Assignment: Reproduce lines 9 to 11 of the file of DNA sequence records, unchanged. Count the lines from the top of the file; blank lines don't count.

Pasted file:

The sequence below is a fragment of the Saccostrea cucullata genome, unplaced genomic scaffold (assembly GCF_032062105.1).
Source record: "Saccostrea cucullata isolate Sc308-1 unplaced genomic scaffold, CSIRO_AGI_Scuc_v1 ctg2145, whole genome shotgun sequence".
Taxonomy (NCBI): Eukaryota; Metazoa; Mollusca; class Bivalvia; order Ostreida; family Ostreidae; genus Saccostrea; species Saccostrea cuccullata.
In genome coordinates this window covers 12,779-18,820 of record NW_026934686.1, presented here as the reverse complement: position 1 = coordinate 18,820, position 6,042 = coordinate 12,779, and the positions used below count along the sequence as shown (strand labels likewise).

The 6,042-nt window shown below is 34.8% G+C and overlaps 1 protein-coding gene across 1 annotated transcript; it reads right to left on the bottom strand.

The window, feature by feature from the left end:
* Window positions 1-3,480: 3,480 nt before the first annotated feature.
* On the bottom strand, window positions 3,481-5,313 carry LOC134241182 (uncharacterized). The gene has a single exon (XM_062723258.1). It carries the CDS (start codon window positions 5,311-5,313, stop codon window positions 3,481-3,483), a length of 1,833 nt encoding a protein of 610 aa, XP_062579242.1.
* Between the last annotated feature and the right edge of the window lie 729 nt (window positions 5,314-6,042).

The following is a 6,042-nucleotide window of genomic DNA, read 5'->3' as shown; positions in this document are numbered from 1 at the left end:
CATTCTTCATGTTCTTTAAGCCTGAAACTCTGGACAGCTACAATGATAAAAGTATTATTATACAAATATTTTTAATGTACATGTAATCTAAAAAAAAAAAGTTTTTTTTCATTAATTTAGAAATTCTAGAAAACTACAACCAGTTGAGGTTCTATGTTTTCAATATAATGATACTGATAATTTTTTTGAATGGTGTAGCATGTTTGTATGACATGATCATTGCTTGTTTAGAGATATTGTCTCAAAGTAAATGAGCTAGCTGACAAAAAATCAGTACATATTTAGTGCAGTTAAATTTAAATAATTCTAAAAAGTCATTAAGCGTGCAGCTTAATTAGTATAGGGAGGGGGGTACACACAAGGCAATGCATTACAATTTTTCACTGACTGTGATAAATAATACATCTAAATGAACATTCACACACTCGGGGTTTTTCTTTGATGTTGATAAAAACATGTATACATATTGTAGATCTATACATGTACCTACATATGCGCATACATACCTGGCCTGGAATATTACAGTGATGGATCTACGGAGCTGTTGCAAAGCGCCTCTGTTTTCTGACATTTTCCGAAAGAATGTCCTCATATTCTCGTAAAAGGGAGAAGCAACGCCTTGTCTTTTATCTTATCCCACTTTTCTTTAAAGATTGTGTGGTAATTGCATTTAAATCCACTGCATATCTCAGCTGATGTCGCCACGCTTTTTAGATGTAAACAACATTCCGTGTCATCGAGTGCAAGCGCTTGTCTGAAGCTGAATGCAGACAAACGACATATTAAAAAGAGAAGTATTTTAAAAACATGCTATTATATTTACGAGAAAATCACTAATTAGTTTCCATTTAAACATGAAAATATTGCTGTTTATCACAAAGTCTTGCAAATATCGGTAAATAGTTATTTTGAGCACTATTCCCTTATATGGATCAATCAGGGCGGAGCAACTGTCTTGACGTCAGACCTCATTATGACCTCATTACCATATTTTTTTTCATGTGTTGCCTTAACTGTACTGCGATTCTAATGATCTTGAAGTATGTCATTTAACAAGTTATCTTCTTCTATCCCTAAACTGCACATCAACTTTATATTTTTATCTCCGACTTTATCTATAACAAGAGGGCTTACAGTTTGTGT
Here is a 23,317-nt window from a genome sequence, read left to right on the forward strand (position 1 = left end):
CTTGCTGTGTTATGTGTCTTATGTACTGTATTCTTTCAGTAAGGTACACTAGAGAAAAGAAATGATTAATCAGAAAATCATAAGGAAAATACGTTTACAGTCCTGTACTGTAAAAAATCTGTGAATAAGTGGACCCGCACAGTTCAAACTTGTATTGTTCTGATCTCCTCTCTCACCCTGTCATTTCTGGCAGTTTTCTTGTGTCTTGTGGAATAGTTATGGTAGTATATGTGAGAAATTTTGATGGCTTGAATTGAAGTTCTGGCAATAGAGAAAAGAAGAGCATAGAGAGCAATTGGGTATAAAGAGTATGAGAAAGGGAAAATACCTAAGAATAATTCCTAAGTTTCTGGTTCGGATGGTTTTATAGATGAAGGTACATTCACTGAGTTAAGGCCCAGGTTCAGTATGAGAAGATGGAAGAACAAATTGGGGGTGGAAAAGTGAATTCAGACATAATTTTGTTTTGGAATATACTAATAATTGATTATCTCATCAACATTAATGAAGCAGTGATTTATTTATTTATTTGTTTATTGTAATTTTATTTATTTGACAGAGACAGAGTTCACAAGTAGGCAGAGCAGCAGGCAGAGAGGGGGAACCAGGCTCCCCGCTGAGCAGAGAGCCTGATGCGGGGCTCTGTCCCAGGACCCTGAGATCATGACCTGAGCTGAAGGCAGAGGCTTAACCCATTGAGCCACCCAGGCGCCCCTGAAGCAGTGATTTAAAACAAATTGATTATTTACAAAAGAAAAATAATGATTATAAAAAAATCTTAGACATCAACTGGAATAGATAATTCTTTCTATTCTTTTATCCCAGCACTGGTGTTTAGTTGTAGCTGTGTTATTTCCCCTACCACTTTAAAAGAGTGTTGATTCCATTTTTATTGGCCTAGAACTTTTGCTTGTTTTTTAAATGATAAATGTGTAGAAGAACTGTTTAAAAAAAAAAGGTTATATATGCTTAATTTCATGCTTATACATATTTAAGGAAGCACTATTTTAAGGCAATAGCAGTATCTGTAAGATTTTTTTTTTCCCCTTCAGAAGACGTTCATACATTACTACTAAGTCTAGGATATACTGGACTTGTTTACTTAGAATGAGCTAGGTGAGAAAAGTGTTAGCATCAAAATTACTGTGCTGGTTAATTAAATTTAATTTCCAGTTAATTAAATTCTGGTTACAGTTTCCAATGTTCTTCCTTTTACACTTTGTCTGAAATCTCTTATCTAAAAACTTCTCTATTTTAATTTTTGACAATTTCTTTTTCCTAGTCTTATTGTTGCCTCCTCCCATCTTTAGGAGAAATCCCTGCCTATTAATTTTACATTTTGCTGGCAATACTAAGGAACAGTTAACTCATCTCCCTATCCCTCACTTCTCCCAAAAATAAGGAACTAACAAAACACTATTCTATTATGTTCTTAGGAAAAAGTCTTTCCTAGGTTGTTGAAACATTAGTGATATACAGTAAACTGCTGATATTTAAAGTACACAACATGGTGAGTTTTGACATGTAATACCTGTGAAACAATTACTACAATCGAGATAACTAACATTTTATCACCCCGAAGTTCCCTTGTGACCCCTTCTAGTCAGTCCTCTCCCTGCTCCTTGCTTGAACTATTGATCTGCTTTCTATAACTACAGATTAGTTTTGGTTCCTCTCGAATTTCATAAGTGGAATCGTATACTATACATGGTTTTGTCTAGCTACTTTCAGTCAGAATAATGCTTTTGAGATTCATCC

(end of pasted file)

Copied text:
* Between the last annotated feature and the right edge of the window lie 729 nt (window positions 5,314-6,042).

The following is a 6,042-nucleotide window of genomic DNA, read 5'->3' as shown; positions in this document are numbered from 1 at the left end:
CATTCTTCATGTTCTTTAAGCCTGAAACTCTGGACAGCTACAATGATAAAAGTATTATTATACAAATATTTTTAATGTACATGTAATCTAAAAAAAAAAAGTTTTTTTTCATTAATTTAGAAATTCTAGAAAACTACAACCAGTTGAGGTTCTATGTTTTCAATATAATGATACTGATAATTTTTTTGAATGGTGTAGCATGTTTGTATGACATGATCATTGCTTGTTTAGAGATATTGTCTCAAAGTAAATGAGCTAGCTGACAAAAAATCAGTACATATTTAGTGCAGTTAAATTTAAATAATTCTAAAAAGTCATTAAGCGTGCAGCTTAATTAGTATAGGGAGGGGGGTACACACAAGGCAATGCATTACAATTTTTCACTGACTGTGATAAATAATACATCTAAATGAACATTCACACACTCGGGGTTTTTCTTTGATGTTGATAAAAACATGTATACATATTGTAGATCTATACATGTACCTACATATGCGCATACATACCTGGCCTGGAATATTACAGTGATGGATCTACGGAGCTGTTGCAAAGCGCCTCTGTTTTCTGACATTTTCCGAAAGAATGTCCTCATATTCTCGTAAAAGGGAGAAGCAACGCCTTGTCTTTTATCTTATCCCACTTTTCTTTAAAGATTGTGTGGTAATTGCATTTAAATCCACTGCATATCTCAGCTGATGTCGCCACGCTTTTTAGATGTAAACAACATTCCGTGTCATCGAGTGCAAGCGCTTGTCTGAAGCTGAATGCAGACAAACGACATATTAAAAAGAGAAGTATTTTAAAAACATGCTATTATATTTACGAGAAAATCACTAATTAGTTTCCATTTAAACATGAAAATATTGCTGTTTATCACAAAGTCTTGCAAATATCGGTAAATAGTTATTTTGAGCACTATTCCCTTATATGGATCAATCAGGGCGGAGCAACTGTCTTGACGTCAGACCTCATTATGACCTCATTACCATATTTTTTTTCATGTGTTGCCTTAACTGTACTGCGATTCTAATGATCTTGAAGTATGTCATTTAACAAGTTATCTTCTTCTATCCCTAAACTGCACATCAACTTTATATTTTTATCTCCGACTTTATCTATAACAAGAGGGCTTACAGTTTGTGT